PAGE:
THURSDAY, June 2 (HealthDay News) -- People who seek treatment
in an emergency department after a recent hospitalization are more
than twice as likely to be readmitted to the hospital as those who
had not been hospitalized, a new study has found.
The finding suggests that emergency departments can help reduce
the readmission rate for hospital patients, according to the
researchers, who were to present the study Friday at the Society
for Academic Emergency Medicine's annual meeting in Boston.
"Patients who return to the emergency department within seven days of hospitalization have both relatively high and increasing rates of readmission," the study's leader, Dr. Zachary F. Meisel, an emergency physician and a Robert Wood Johnson Foundation Clinical Scholar at the Hospital of the University of Pennsylvania, said in university news release. "These findings are important because they come at a time when there is a great effort underway to reduce hospital readmission rates, and they give us clues about how emergency departments can play a role in that process."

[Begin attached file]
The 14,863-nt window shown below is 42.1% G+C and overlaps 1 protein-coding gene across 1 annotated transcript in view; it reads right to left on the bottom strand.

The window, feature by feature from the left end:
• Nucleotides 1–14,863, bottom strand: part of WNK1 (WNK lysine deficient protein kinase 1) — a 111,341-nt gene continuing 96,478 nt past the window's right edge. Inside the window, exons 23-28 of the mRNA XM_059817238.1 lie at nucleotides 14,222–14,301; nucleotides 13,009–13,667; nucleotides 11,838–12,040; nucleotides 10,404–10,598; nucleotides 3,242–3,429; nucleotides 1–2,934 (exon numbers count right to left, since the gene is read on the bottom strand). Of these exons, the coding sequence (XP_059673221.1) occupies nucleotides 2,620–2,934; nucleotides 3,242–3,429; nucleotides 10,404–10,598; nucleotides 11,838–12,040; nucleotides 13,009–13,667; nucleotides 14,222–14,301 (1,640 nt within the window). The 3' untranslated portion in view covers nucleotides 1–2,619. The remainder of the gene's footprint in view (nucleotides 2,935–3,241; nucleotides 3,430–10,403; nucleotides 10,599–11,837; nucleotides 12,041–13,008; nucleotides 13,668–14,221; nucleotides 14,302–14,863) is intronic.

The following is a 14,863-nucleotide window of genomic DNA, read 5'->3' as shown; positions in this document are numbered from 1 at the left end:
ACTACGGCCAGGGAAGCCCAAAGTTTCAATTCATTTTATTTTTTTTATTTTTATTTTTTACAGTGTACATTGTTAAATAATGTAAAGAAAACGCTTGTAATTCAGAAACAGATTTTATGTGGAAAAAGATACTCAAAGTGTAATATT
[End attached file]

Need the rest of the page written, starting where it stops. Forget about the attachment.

The researchers analyzed about 2.3 million emergency department
visits that occurred in a three-year period, finding that
readmission rates for recently hospitalized patients increased from
28.6 percent to 38 percent. In contrast, admission rates for people
who had not been recently hospitalized rose just two points, to
Further study is needed to better understand why recently
discharged patients are more likely to be readmitted to the
hospital and what hospitals can do to limit repeat visits to the ER
after a patient's discharge, the researchers said.
Experts note that research presented at meetings should be
considered preliminary because it has not been subjected to the
rigorous scrutiny given to research published in medical
The U.S. Centers for Disease Control and Prevention offers data
emergency department visits.